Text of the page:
Joe Biden Unveils Labor Plan in Appeal to Middle Class Voters
(Bloomberg) -- Joe Biden is proposing a wide array of ideas aimed at helping workers unionize and protecting their rights as he seeks to show voters that he will fight for them in ways that he says President Donald Trump has not.
The Democratic presidential candidate on Friday released a series of pledges aimed at countering what his campaign calls “the abuse of corporate power over labor,” while also encouraging workers to organize. Some of the measures build on existing legislation or efforts by the Obama administration.
Biden is presenting his labor plan days after he returned to his hometown of Scranton, Pennsylvania, for a speech touting his middle-class roots and values, and assailing all the ways he sees Trump failing to deliver for working Americans.
But it also arrives just a day after his campaign said it would not stand in the way of allies who are working to launch a super political action committee in support of his candidacy, potentially giving wealthy donors more of a say in the Democratic presidential contest that’s largely turned against major corporations and the rich.
Rivals to his left, Bernie Sanders and Elizabeth Warren, have presented themselves as champions of the working class, and Warren has moved ahead of Biden in some polls.
Biden, who was Barack Obama’s vice president and a longtime senator from Delaware, wants to establish that his allegiances still lie with the American middle class. “Hard-working, middle-class people built America,” he said on Tuesday in Scranton. “Unions built the middle class. And the middle class built this country.”
His plan -- which calls for abolishing state right-to-work laws, no- poaching pacts among companies and almost all non-compete agreements -- does not break much new ground in the Democratic race, and aligns him on many points with his more progressive rivals.
Biden has also joined his chief opponents in embracing a standard inspired by the law enacted last month in California that made it much more difficult for companies like Uber Technologies Inc. and Lyft Inc. to claim their workers are independent contractors rather than employees.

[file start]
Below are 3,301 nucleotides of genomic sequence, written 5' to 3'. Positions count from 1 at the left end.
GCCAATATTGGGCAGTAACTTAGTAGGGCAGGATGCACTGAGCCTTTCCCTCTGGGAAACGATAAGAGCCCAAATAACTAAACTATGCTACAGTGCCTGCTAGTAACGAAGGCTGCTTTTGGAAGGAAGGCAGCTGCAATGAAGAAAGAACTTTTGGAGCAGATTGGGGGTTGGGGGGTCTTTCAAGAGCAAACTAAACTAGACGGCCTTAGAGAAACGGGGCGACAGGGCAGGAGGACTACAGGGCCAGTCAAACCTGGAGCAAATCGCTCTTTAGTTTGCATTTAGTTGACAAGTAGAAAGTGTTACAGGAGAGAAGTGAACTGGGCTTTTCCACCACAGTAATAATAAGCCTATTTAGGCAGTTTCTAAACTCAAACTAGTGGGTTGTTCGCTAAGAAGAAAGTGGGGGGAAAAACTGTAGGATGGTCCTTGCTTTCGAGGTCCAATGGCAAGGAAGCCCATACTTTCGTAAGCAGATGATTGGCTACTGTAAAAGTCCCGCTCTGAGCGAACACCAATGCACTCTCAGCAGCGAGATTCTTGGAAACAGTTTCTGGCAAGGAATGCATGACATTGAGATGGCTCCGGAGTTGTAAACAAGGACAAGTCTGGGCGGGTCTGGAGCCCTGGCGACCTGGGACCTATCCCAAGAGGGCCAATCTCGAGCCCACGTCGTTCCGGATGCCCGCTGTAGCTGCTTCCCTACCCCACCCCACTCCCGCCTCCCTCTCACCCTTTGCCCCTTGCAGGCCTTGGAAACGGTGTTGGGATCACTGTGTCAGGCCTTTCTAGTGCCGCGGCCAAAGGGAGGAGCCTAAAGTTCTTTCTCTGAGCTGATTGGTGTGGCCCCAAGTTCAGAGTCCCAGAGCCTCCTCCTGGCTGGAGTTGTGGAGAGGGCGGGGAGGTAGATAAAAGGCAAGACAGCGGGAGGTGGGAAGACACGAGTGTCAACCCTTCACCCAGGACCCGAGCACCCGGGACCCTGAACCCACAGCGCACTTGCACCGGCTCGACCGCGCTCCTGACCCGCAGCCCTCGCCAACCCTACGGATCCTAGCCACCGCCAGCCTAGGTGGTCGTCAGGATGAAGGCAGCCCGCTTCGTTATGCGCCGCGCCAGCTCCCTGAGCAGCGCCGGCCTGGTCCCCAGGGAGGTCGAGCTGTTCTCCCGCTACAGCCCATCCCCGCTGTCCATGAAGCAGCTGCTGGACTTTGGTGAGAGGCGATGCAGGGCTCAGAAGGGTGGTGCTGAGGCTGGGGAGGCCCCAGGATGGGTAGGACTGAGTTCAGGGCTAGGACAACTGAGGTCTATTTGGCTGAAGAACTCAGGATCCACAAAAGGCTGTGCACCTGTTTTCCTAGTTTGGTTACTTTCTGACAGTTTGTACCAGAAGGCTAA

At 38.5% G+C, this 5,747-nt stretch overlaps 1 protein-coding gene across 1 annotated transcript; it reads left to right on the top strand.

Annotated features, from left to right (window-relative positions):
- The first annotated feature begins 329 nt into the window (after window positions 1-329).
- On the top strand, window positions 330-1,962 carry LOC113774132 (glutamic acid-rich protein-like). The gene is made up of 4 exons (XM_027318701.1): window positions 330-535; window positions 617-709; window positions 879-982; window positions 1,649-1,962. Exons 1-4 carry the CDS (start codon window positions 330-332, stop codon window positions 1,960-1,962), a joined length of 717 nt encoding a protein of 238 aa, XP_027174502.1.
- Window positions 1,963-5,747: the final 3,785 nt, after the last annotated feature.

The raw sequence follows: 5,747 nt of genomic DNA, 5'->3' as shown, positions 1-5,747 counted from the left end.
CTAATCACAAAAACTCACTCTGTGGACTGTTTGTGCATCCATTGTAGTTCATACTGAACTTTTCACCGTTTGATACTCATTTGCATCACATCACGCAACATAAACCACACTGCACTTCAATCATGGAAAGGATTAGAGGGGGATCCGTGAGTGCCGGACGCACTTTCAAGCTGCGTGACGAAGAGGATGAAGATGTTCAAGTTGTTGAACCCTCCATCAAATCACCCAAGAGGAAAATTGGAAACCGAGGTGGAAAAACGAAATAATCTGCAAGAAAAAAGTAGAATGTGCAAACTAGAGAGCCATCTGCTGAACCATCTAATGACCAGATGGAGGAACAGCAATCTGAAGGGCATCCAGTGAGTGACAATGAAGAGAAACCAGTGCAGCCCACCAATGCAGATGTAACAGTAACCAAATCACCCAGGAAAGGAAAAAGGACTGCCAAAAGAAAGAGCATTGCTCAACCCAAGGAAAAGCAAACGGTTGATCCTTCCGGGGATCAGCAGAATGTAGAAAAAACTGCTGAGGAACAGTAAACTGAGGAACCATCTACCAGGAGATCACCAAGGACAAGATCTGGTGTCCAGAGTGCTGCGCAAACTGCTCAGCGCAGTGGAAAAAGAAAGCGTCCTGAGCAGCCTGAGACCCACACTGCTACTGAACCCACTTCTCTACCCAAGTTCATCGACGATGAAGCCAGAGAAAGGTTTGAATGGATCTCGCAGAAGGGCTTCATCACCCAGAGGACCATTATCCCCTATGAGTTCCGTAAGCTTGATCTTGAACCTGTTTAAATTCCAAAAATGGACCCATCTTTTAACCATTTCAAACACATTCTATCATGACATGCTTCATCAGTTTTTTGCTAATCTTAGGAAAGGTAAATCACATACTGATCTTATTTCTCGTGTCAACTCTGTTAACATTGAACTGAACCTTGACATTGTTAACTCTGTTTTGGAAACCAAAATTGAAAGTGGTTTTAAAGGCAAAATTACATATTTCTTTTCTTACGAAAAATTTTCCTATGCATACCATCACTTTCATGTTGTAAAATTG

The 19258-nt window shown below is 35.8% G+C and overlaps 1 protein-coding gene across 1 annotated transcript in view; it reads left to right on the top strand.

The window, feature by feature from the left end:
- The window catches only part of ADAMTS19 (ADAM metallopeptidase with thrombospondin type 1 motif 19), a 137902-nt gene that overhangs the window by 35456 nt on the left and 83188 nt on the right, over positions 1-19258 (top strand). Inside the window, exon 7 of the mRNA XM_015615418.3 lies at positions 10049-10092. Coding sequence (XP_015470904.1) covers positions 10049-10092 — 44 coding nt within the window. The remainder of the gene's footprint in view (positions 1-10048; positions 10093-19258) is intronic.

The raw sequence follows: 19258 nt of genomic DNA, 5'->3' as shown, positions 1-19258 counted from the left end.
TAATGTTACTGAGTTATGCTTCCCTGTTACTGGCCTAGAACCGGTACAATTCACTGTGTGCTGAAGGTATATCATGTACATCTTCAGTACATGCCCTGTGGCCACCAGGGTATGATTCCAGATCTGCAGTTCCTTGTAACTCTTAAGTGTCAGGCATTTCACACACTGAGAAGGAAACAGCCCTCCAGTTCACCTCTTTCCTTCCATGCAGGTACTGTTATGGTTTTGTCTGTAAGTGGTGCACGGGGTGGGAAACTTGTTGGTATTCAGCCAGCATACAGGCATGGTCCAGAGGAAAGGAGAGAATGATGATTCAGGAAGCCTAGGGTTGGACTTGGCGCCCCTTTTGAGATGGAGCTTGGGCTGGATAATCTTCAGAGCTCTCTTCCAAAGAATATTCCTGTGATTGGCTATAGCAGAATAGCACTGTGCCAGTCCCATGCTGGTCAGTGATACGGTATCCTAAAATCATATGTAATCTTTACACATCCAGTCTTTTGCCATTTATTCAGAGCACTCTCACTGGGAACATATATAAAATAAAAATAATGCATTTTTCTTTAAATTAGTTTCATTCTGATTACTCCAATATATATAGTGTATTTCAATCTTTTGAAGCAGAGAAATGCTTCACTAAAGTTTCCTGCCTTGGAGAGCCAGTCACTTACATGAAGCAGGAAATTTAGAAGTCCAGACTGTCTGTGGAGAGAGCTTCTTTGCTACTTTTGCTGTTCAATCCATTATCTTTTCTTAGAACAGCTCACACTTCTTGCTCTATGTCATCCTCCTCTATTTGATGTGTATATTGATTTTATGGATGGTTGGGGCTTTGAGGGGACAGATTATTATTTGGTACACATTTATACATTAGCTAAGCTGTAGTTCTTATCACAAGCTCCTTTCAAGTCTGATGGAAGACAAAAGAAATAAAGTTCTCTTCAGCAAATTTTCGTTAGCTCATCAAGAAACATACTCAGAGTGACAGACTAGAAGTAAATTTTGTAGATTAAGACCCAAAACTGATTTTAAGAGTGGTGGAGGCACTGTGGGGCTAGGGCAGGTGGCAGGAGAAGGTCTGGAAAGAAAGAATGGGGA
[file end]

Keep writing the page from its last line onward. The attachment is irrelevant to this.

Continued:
The plan would also introduce new measures to hold company executives personally liable when they interfere with organizing efforts -- with the risk of criminal charges for intentional interference.
He said that he supports the Protecting the Right to Organize Act, introduced by Representative Bobby Scott, a Virginia Democrat, and others earlier this year. That measure would impose financial penalties on companies that interfere with unionization efforts.
Biden said he would “aggressively” pursue employers who violate labor laws, participate in wage theft or intentionally misclassify employees as independent contractors. He added that he intends to push for legislation to make misclassification of workers a “substantive violation” of federal labor, employment and tax laws. He would also fund an increase in the number of investigators in various agencies, whose ranks have been cut by the Trump administration.
Biden also plans to work to make it easier for workers to organize and collectively bargain whether they are employed in the public or private sector. He promises to create a cabinet-level working group with representatives from organized labor that would be responsible for coming up with a plan by the end of his first 100 days in office to foster union membership and address economic inequality.
To ease organization, he would push for legislation like versions of the Employee Free Choice Act that have been proposed over the past dozen years that would give workers the choice to unionize via “card check.”
He also backs related measures in Scott’s bill and would push to codify the Obama administration’s National Labor Relations Board rules for shorter timelines in union election campaigns, as well as the Obama-era “persuader rule” requiring employers to report information communicated to employees and activities of third-party consultants who run employers’ anti-union campaigns.
Biden would also push to establish federal labor rights for all public sector employees.
He has decades of relationships with many major unions, including the International Association of Fire Fighters, which endorsed him just as he began his campaign in April. Union endorsements can bolster a candidate by encouraging members’ support, but also because labor organizations can deploy field organizers and volunteers.
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